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    As the overall economy weakens, the British government would see weaker tax receipts than otherwise, and those losses would vastly outweigh the benefits of reduced contributions to the EU, according to the analysis. The Bank of England, the International Monetary Fund, and others have warned of the long-term negative effects of a British exit. And although some have dismissed those analyses as "rotten propaganda," most mainstream economists overwhelming agree the move would be bad for the U.K.
  9. Here's where it gets tricky for U.S. companies
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    The general thinking is that many international corporations, notably those based in the U.S. and China, invest in U.K. operations partly so they can readily access the free-trade corridors the U.K. enjoys with the rest of the European Union. So if the leave camp wins, many of those companies will see drastically reduced profits.The sudden need to reset tons of global investment channels could have a freezing effect on the whole region.
  10. So why is this a GLOBAL problem, and not a local one?
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    Depending on how you measure it, the EU as a whole ranges from the first to the third largest economy in the world. And in terms of trade, the bloc easily topped the U.S. and China in both imports and exports. So a slowdown there would mean a global slowdown. One that could last months — if not years.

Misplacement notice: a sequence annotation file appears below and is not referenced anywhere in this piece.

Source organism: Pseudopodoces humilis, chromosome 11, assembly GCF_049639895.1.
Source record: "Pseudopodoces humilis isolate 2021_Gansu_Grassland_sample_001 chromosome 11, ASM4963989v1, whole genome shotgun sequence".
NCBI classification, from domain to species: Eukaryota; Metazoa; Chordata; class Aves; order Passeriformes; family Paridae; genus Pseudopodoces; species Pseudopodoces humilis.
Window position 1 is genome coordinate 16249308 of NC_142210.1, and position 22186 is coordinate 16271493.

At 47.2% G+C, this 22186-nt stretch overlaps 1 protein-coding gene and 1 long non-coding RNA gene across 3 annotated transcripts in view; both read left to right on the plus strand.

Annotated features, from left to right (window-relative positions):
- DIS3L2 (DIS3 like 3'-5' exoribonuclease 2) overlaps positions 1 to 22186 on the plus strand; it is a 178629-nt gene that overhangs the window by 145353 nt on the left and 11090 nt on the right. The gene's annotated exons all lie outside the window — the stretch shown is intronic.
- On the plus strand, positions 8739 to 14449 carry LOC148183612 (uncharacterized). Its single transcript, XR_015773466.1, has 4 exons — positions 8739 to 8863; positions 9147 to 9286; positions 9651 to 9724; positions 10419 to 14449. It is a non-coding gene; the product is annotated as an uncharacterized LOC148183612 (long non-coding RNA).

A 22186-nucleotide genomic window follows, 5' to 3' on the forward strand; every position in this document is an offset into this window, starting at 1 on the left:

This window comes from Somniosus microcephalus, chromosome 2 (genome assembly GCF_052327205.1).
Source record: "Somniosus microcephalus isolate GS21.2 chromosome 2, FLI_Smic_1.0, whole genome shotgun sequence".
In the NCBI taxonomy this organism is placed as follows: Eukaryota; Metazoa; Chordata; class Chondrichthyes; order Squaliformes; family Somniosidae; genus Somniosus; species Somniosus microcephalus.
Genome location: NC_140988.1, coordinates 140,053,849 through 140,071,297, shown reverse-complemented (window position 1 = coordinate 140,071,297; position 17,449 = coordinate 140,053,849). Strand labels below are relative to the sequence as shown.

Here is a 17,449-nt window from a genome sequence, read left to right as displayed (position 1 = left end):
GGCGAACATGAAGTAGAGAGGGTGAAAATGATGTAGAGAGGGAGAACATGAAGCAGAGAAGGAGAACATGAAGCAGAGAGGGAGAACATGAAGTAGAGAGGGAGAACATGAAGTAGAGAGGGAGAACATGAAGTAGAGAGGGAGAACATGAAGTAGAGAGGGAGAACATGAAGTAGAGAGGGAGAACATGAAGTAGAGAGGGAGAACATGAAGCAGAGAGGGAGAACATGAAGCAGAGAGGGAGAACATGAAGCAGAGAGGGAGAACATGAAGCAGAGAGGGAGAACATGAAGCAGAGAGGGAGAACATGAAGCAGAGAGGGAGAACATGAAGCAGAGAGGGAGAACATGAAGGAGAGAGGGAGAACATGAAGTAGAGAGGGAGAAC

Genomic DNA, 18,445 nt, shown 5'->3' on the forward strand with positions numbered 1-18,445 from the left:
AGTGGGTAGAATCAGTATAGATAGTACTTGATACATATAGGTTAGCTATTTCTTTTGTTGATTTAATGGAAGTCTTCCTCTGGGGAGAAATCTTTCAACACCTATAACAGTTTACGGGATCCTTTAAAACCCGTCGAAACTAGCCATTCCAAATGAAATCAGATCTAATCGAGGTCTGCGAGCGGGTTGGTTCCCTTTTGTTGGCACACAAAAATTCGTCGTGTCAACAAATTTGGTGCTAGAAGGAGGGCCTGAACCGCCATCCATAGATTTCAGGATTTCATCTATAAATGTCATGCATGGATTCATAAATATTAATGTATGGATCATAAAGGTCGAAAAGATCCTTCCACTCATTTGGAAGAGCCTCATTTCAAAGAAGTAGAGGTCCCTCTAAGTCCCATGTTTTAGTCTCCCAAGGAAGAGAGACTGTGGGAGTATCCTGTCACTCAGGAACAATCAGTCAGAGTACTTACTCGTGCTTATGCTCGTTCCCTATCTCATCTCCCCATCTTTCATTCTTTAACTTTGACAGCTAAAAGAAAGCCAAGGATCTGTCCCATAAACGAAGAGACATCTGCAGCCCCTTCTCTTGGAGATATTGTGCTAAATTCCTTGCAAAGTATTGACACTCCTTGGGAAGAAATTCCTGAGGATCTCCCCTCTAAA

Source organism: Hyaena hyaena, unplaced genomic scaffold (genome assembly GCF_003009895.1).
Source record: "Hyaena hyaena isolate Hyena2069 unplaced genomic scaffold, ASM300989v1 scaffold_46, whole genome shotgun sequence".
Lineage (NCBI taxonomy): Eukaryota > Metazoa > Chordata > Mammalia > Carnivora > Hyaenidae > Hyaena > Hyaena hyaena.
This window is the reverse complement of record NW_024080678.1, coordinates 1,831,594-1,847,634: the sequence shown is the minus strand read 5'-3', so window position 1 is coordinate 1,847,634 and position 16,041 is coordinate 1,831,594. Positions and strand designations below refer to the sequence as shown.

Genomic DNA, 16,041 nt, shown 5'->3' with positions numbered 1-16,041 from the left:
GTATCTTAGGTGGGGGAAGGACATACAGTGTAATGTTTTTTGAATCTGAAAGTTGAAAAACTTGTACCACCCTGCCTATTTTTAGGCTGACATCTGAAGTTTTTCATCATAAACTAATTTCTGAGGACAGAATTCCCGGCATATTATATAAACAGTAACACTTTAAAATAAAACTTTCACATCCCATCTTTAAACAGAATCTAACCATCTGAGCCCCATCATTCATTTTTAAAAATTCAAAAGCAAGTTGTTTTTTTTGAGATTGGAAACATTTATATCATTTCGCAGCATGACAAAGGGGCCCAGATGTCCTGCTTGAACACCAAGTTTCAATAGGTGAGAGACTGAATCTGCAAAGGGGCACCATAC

11. Is it contagious?
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    The lengthy and as-yet ambiguous exit negotiations could cripple investment, as mentioned above, but they could also lead to MORE EXITS. Nationalist groups across Europe will be watching the referendum closely to see if they can use the results into their advantage.
  12. How much U.S. money is actually at risk?
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    In the U.S., billions, if not trillions, of dollars could be called into question by a British exit: In 2014, American direct investment into the EU totaled about 1.81 trillion euros, and about 1.99 trillion euros flowed in the opposite direction, according to the European Commission.
  13. And then there's the issue of currencies.
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    With all of that uncertainty rushing around, a British exit would likely result in a massive rebalancing of currencies.Investors would likely dive out of the British pound and into cash that's perceived as safe — the Swiss franc, the Japanese yen, the U.S. dollar. The euro could also see some weakening if investors are worried about the fate of the EU.
  14. So is this good or bad for the U.S. currency?
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    While being a safe haven could sound like a boon for the U.S. economy, such a large, sudden currency swing could have significant negative implications for American multinational corporations. The fallout from those currency moves could be another source of short- and medium-term economic tumult.